The Freedom From Religion Foundation cheers the bipartisan vote in the U.S. Senate that passed the Respect for Marriage Act yesterday, but we must point out that the compromise necessary for its passage clearly betrays the true source of the animus against LGBTQ Americans: religion.
This distasteful compromise shows that the only organized opposition to LGBTQ rights lies with religion, mostly of the Protestant fundamentalist persuasion, but also encompassing Mormons, who endorsed the bill, Roman Catholic hierarchy and many Christian evangelicals.
The legislation repeals the Defense of Marriage Act denying federal benefits to same-sex couples, and prohibits states from refusing to recognize an out-of-state marriage based on sex, race or ethnicity. The bill was adroitly shepherded through Senate landmines by Sen. Tammy Baldwin, of Wisconsin, who was the first open lesbian to be elected to Congress, with help from Sen. Susan Collins, of Maine, a Republican. But in order to obtain the minimally necessary bipartisan support, bill drafters had to guarantee that religious groups would not be required to provide “any services, accommodations, advantages, facilities, goods or privileges for the solemnization or celebration of a marriage.”
Our society is so blinded by religion’s power that this compromise is being hailed as a good thing — even though religion emerges from it reeking of intolerance. Collins even exulted: “It advances the rights of couples, same-sex and interracial couples, who are married to one another, and it advances religious liberty.”
No, it does not advance religious liberty. Pastors and churches already had the right to refuse to marry any couple for any reason. The Respect for Marriage Act was never going to force a fundamentalist pastor to officiate at a gay wedding, or a church to host such a wedding. But the bill, when enacted soon, will let off the hook religious universities and other “faith-based” organizations that want to retain the tax-free right to discriminate against the celebration of any such marriage. There will undoubtedly be unforeseen repercussions of discrimination even from this limited carve-out.
“The compromise is a capitulation to bigotry in the name of religion,” comments Annie Laurie Gaylor, FFRF co-president. “It moves forward the dangerous redefinition of religious liberty as the right of some people, by virtue of their religious viewpoints, either to be above the law, or to force by law their discriminatory dogma on others.”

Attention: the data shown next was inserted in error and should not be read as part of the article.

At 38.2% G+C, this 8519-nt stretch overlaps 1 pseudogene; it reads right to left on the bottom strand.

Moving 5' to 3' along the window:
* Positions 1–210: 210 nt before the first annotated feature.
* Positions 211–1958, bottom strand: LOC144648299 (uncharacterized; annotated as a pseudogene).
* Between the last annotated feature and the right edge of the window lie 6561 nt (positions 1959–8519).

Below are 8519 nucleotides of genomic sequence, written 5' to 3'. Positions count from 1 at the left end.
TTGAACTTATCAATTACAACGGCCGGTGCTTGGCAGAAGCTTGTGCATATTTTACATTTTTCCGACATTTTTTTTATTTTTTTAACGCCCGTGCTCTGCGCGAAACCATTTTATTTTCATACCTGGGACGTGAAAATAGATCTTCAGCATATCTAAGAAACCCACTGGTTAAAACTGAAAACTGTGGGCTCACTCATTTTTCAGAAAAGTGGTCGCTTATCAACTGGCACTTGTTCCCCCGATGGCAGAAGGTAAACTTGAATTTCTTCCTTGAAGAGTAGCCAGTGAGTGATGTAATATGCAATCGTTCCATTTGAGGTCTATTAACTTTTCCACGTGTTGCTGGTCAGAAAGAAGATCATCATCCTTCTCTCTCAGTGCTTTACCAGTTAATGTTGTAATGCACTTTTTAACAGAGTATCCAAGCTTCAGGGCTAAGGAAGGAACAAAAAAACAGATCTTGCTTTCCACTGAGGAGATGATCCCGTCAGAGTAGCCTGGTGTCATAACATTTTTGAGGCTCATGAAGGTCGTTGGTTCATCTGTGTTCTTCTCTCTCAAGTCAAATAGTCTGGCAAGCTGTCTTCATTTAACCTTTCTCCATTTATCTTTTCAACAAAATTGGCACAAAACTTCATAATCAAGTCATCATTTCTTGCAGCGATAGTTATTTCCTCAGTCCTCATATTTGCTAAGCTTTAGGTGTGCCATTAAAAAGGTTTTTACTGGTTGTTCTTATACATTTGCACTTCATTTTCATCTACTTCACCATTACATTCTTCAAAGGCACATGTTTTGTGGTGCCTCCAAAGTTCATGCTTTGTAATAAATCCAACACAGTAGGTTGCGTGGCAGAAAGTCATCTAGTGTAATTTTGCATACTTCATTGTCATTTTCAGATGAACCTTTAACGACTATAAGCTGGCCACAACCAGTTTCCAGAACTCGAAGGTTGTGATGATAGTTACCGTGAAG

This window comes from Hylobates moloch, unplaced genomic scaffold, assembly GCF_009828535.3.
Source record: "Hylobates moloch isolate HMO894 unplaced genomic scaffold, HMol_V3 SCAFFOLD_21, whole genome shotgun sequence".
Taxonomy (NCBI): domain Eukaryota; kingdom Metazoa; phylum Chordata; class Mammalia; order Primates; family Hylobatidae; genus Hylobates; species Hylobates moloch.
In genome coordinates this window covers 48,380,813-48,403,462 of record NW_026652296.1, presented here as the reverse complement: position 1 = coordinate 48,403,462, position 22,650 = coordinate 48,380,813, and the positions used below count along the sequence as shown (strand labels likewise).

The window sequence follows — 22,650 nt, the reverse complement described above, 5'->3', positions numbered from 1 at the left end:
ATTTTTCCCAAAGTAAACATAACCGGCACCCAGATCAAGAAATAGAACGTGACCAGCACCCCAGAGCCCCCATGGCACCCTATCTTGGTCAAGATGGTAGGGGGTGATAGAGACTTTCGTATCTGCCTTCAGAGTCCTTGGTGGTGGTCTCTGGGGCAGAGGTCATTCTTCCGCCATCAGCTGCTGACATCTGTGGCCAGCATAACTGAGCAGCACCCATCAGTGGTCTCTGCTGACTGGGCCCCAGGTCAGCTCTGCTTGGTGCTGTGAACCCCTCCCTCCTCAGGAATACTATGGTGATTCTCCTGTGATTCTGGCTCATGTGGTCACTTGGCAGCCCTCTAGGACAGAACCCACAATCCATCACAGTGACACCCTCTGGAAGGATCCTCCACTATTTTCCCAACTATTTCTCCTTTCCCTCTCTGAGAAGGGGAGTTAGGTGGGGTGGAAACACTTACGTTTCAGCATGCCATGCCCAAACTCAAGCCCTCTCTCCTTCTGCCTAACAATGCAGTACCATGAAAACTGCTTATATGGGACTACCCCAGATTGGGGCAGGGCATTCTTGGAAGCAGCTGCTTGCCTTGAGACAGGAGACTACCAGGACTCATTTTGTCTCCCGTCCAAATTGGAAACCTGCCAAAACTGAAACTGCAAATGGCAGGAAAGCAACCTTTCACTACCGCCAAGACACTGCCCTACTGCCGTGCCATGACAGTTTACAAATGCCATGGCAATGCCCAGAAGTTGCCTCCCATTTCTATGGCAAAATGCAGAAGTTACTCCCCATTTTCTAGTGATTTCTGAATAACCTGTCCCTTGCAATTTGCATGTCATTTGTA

Even with the compromise, seven in 10 Republican senators still refused to vote for the bill, including Sen. Mitch McConnell of Kentucky, the minority leader. Despite the blessings of his church, Sen. Mike Lee of Utah, a Mormon, said he voted against the bill because there is only an “imagined threat” to same-sex marriage. He even called such a fear “a fantasy.” “On the other hand,” he said, “we have current, real, sustained, ongoing assaults on religious freedom.” Imagining that there is current, real, sustained, ongoing assaults on religious freedom against believers in the United States is the true fantasy.
This is grievance politics run amok, and unfortunately, the foremost advocate of such grievance politics sits on the Supreme Court: Justice Samuel Alito.
What is laudable is that in this lame-duck session, there are enough members of the Senate who want to send an important message to the Supreme Court not to tamper with the 2015 Obergefell decision legalizing same-sex marriage. Unfortunately, this bill does not make Obergefell tamper-proof. About 29 states have constitutional bans on same-sex marriage lying in wait. If the extremist majority on the high court were to overturn Obergefell, as they did with Roe v. Wade, these constitutional bans would go into effect. And it would be hand-to-hand, state-by-state legislative combat over marriage equality, just as we are now seeing with abortion rights.
Maddeningly, we see no similar movement in the Senate to pass the Women’s Health Protection Act to codify the provisions in Roe. Yet pro-choice voters delivered, with four in ten (38 percent) saying the Dobbs decision had a major impact on whether to vote in the mid-terms. Analysis showed: “The Supreme Court decision disproportionately motivated Democratic voters, first-time and younger voters, and women under age 50, both nationally and in key states.
Reproductive rights are the sacrificial lamb in a country where increasingly, religion is calling the shots. All individual liberties are endangered by the majority extremists on the high court. That’s why we need court reform, and why we must continue to demand of Congress and our respective states that they act to honor basic liberties and the majority viewpoint in favor of Obergefell and Roe v. Wade.